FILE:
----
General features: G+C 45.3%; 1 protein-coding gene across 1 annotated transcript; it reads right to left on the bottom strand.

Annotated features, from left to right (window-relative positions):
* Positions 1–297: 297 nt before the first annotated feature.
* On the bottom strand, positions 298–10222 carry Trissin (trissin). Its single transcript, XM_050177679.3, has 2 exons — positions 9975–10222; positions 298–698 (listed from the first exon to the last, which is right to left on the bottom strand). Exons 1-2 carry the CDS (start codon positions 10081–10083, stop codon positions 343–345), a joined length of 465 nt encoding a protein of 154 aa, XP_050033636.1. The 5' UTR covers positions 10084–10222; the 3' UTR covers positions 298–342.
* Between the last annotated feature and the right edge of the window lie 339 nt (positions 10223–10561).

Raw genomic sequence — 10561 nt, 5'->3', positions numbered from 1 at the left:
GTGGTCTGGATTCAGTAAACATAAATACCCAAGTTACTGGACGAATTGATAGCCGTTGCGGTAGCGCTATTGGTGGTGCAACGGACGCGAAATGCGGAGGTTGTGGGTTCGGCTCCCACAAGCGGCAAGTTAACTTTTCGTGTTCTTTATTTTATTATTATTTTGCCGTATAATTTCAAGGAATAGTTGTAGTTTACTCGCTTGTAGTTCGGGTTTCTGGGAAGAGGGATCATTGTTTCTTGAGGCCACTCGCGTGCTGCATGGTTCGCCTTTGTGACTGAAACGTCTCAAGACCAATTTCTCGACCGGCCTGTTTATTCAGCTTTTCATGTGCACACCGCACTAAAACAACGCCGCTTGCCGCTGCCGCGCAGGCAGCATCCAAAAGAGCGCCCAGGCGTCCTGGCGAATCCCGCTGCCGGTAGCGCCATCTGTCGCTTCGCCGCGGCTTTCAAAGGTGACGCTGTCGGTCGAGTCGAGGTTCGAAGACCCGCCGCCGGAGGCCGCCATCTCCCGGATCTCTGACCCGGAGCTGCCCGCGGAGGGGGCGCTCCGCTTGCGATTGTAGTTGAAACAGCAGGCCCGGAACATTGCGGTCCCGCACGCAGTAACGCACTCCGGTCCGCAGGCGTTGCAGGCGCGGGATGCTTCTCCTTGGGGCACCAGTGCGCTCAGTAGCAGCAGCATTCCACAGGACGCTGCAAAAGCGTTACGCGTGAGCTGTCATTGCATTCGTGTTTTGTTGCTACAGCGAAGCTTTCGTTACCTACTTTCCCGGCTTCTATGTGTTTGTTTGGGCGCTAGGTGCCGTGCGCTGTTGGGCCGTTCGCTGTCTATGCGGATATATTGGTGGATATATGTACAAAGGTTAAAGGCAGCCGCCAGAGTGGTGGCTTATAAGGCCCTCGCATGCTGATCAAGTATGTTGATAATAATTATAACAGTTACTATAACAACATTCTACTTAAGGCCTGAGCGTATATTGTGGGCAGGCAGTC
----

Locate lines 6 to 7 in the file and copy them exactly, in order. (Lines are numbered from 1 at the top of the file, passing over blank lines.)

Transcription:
Raw genomic sequence — 10561 nt, 5'->3', positions numbered from 1 at the left:
GTGGTCTGGATTCAGTAAACATAAATACCCAAGTTACTGGACGAATTGATAGCCGTTGCGGTAGCGCTATTGGTGGTGCAACGGACGCGAAATGCGGAGGTTGTGGGTTCGGCTCCCACAAGCGGCAAGTTAACTTTTCGTGTTCTTTATTTTATTATTATTTTGCCGTATAATTTCAAGGAATAGTTGTAGTTTACTCGCTTGTAGTTCGGGTTTCTGGGAAGAGGGATCATTGTTTCTTGAGGCCACTCGCGTGCTGCATGGTTCGCCTTTGTGACTGAAACGTCTCAAGACCAATTTCTCGACCGGCCTGTTTATTCAGCTTTTCATGTGCACACCGCACTAAAACAACGCCGCTTGCCGCTGCCGCGCAGGCAGCATCCAAAAGAGCGCCCAGGCGTCCTGGCGAATCCCGCTGCCGGTAGCGCCATCTGTCGCTTCGCCGCGGCTTTCAAAGGTGACGCTGTCGGTCGAGTCGAGGTTCGAAGACCCGCCGCCGGAGGCCGCCATCTCCCGGATCTCTGACCCGGAGCTGCCCGCGGAGGGGGCGCTCCGCTTGCGATTGTAGTTGAAACAGCAGGCCCGGAACATTGCGGTCCCGCACGCAGTAACGCACTCCGGTCCGCAGGCGTTGCAGGCGCGGGATGCTTCTCCTTGGGGCACCAGTGCGCTCAGTAGCAGCAGCATTCCACAGGACGCTGCAAAAGCGTTACGCGTGAGCTGTCATTGCATTCGTGTTTTGTTGCTACAGCGAAGCTTTCGTTACCTACTTTCCCGGCTTCTATGTGTTTGTTTGGGCGCTAGGTGCCGTGCGCTGTTGGGCCGTTCGCTGTCTATGCGGATATATTGGTGGATATATGTACAAAGGTTAAAGGCAGCCGCCAGAGTGGTGGCTTATAAGGCCCTCGCATGCTGATCAAGTATGTTGATAATAATTATAACAGTTACTATAACAACATTCTACTTAAGGCCTGAGCGTATATTGTGGGCAGGCAGTC